Spirit Matters: The light continues to shine in the darkness

Jerrilyn Zavada

When I was a young adult, September was my favorite month.

If you remember September 11, 2001; and that crisp, clear, sunny morning, as well as that crisp, clear, sunny – but remarkably silent – evening is indelibly imprinted on your soul, then you can understand why.

The horrendous events of that day notwithstanding, the weather in this part of the nation, to me, was quintessential September. Its vibe spoke to my soul before that infamous day, and still does today.

It is no longer August with its often consistently sultry, uncomfortable days.

And, although I cherish October and November equally as much, but for different reasons, September is cool and comfortable.

It is a nice transition from the carefree days of summer to the dying off that autumn requires, and its colder, darker days and nights.

Almost as though Divine Wisdom is allowing us a grace period to acclimate to seasonal reality at 40 degrees North Latitude.

Since that fateful Tuesday morning nearly 22 years ago, many months have come and gone, and many seasons have changed.

With more life experience under my belt, nearly every month of the year has wormed its way into my sentimental heart, the way September did at that time.

Except for maybe January.

I still don’t have a real fondness for that cold, dark, empty and endless month.

Although I admit, in recent years, a few cracks have broken in the ice of my dislike for it.

For quite some time, I have looked forward to January 24, as it is the memorial of St. Francis de Sales, patron saint of writers, journalists and authors. I credit him (among others) with praying me along my aspirational journey to be a writer.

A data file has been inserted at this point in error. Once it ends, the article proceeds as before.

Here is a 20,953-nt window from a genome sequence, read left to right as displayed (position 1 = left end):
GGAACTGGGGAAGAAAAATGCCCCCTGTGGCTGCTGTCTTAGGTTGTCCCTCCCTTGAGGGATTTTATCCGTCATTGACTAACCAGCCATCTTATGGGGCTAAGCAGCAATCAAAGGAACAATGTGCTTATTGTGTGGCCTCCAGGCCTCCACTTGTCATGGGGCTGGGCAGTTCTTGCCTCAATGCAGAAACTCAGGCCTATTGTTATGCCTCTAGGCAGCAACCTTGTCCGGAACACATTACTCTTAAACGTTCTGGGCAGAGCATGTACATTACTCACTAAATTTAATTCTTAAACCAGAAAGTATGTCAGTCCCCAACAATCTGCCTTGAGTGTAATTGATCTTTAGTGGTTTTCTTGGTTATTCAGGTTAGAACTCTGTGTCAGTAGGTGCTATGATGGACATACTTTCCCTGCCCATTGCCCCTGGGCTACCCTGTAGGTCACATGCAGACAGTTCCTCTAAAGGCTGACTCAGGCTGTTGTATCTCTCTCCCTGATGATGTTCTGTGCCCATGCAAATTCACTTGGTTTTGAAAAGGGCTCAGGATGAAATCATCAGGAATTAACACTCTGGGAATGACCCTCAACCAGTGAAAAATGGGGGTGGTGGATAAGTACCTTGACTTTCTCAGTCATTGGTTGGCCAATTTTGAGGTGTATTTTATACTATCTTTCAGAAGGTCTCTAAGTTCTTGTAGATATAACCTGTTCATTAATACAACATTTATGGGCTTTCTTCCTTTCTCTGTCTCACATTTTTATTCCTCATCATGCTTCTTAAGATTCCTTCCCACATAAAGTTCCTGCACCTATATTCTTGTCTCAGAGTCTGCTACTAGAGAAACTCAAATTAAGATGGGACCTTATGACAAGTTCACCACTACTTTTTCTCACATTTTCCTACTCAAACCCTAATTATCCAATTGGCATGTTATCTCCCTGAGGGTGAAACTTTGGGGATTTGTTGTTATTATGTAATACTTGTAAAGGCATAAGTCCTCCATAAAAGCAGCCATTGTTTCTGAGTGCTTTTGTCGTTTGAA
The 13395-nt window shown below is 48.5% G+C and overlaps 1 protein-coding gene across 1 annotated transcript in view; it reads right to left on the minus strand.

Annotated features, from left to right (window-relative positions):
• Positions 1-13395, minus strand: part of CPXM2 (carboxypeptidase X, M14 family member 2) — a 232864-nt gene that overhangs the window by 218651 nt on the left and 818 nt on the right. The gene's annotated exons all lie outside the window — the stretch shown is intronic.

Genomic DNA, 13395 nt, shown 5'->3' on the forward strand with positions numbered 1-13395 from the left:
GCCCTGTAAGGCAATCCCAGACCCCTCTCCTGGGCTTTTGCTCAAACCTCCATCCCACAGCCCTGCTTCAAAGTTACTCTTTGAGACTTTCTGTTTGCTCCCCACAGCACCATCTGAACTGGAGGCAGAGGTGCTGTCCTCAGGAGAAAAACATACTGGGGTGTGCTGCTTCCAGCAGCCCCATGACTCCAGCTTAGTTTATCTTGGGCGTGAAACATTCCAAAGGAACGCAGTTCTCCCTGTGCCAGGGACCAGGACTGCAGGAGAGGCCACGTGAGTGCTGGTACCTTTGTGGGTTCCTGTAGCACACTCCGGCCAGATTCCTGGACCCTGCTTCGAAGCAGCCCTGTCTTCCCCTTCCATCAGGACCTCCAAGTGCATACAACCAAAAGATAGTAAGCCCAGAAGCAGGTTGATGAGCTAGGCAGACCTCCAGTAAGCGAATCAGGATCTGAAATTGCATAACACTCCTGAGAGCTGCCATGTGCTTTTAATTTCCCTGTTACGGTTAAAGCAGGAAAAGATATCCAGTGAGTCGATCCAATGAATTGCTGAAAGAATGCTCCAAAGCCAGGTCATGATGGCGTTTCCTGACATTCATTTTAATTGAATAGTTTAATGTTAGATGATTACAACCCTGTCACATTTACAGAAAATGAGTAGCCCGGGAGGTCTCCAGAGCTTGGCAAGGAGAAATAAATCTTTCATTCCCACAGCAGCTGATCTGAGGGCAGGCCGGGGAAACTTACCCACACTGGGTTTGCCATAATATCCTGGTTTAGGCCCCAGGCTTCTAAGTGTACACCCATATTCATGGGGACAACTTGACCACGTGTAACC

St. Francis de Sales is recognized for his gentle spirit and his devotion to the Sacred Heart, or, to put it more simply, the Love that is the substance of All That Is.

January 24 is also the birthday of the late spiritual writer Henri Nouwen, whose prolific work centered on the Heart of the Divine, and the perennial flow of love that springs from it. Nouwen’s writings have greatly influenced me, both in my personal spirituality and in my own writing.

Nouwen gave up his lifestyle as a noted professor at Notre Dame, Yale, and Harvard, to live in community with people with intellectual disabilities at L’Arche Daybreak in Canada. One of his books, “Adam” chronicles Nouwen’s daily caregiving for a young man with differing abilities, and how Adam taught Nouwen spiritual lessons about God, and about himself.

Nouwen also wrote “The Inner Voice of Love,” a collection of missives he wrote to himself in the midst of deep clinical depression. The humility with which he wrote during those dark times of confusion and hopelessness – which I know firsthand can be brutal – spoke luminously to me when I most needed it.

It is interesting to note that Nouwen and I share these two things in common: having worked with people with disabilities and having experienced profound spiritual darkness. It is impossible for either of these experiences to not leave a deep, lasting impression on someone’s heart. In this way, Nouwen has been a spiritual mentor for me, across the veil that now separates us.

Celebrating St. Francis de Sales and Henri Nouwen and the impact they continue to have on my life makes the whole month of January worthwhile.

Remembering them casts a bright, warm light in the midst of the profusely dark and cold days and nights of January.

In a similar way the gentle, cool breeze in a Midwest camp for people with disabilities comforted me on a dark, cold September day in the annals of U.S. history.

SPIRIT MATTERS is a weekly column that examines experiences common to the human spirit. Contact Jerrilyn Zavada Novak at jzblue33@yahoo.com to share how you engage your spirit in your life and community.